Church Denies Tie to Priests' Deeds
Fighting Suits, Diocese Says Alleged Sex Abuse Was outside Clergy Role

By Kathleen Parrish
The Morning Call [Allentown PA]
Downloaded February 6, 2004

The Catholic Diocese of Allentown denies responsibility for sexual abuse allegations against six of its priests, saying the alleged assaults took place outside the scope of their role as spiritual leaders of the church.

The diocese is asking the courts to dismiss five suits filed last month because the state's two-year statute of limitations for a civil case has expired. The suits - four of which were filed in Lehigh County and one in Schuylkill County last month ? describe how the priests allegedly abused the victims 20-40 years ago.

"The statute of limitations is the primary issue," said Bethlehem attorney Jay Leeson, who is representing the diocese. He declined to comment further.

In a legal twist, however, the victims aren't suing the priests, but the Allentown diocese and Bishop Edward P. Cullen and retired Bishop Thomas J. Welsh, claiming the bishops concealed the extent of the abuse and transferred priests to other assignments to conceal the crimes.

Attorneys Jay Abramowitch and Richard Serbin contend the clock on the statute of limitations doesn't begin ticking until July 2002, when, the attorneys say, the diocese first admitted it knew about the abuse.

It's a strategy Serbin is employing across the state, in more than a dozen lawsuits filed in Pittsburgh, Philadelphia and Altoona.

Abramowitch of Wyomissing, Berks County, declined to comment, and Serbin of Altoona said he had not seen the diocese's response.

Filed Monday, the diocese's responses to the lawsuits deny all wrongdoing in the accusations against the Revs. Richard Guiliani; Leo Houseknecht, now deceased, who taught at Notre Dame High School in Bethlehem Township during the 1970s; the Rev. Francis J. Fromholzer, who taught at Allentown Central Catholic High School; the Rev. Michael S. Lawrence, who taught at Central Catholic and Notre Dame; Monsignor William E. Jones, former vicar of the Southern Schuylkill Deanery who taught at Notre Dame; and Monsignor Dennis A. Rigney, who attended the seminary with Cullen and for years was director of Catholic Charities and head of the Catholic Social Agency.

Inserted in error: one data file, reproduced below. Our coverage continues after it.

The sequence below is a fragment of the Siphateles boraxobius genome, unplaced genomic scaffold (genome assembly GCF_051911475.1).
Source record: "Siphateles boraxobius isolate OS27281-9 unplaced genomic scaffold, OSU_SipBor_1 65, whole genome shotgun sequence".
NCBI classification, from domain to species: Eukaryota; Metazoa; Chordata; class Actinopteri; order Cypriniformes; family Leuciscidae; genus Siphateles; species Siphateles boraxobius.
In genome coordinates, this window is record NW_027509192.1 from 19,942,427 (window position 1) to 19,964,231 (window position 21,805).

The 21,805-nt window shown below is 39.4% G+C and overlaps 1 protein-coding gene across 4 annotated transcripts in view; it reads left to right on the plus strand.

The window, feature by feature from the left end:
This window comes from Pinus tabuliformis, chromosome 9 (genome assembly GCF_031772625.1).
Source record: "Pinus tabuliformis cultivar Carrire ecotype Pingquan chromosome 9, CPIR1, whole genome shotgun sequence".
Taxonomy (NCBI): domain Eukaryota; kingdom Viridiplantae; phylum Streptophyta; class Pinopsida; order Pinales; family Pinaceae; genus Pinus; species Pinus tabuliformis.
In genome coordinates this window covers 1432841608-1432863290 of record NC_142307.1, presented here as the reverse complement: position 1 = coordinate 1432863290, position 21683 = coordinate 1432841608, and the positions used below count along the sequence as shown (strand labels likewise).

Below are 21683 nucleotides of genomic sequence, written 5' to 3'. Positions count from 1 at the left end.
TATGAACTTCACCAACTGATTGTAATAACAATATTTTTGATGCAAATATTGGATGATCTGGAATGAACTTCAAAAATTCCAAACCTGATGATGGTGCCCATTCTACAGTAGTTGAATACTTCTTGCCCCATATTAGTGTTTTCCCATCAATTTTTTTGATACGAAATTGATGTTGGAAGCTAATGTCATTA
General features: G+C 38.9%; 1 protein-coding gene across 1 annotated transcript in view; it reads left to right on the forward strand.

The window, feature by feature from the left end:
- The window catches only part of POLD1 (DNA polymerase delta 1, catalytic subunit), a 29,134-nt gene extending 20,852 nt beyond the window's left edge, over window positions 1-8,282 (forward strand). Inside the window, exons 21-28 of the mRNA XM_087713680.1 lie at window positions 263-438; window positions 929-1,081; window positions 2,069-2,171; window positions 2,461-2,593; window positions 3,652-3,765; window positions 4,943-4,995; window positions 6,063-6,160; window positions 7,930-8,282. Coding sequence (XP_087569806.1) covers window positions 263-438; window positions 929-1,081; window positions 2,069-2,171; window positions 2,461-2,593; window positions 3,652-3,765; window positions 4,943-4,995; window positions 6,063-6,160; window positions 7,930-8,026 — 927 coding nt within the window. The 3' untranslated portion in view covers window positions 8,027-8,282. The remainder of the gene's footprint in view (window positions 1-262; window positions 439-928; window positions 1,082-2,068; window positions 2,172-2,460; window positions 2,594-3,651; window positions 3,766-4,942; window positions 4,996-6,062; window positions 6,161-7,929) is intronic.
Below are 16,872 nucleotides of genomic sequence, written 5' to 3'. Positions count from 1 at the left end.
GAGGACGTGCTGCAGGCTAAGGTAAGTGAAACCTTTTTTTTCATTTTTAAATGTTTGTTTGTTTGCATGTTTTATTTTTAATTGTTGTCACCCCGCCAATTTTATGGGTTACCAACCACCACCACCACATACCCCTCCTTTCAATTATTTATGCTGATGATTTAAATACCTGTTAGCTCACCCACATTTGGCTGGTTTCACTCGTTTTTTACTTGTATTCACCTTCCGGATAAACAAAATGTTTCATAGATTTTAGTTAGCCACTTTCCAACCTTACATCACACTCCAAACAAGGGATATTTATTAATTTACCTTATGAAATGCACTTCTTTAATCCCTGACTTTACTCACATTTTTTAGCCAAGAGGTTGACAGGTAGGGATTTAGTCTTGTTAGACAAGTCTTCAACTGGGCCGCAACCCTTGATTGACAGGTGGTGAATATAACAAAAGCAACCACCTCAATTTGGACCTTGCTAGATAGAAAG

Allegations range from fondling to simulating sex while clothed to forcing the plaintiff to perform oral sex. In one alleged victim's case, the priest proposed marriage.

In the responses, filed separately for each suit but making the same points, the diocese said it couldn't be held liable for the molestations because the priests were acting outside their authority as church employees at the time.

However, in two cases the abuse occurred in a church and in the basement of the school where the priest taught.

Also in the responses, the diocese said it was not negligent in "hiring, supervising or retaining" the accused priests, and it can't be held liable for not reporting allegations of abuse because the Child Protective Services Law didn't cover clergy until 1995.

David Cerulli, founder of the local chapter of Support Network for those Abused by Priests, called the diocese's response "yet another slap in the face."

"You can't have it both ways. You can't have the priest as being the next person closest to God and suddenly have them not be that important or significant," said Cerulli, who says an Allentown priest abused him when he was a 14-year-old altar boy in 1964. "The power of the collar is always there. It always exists." 610-820-6627


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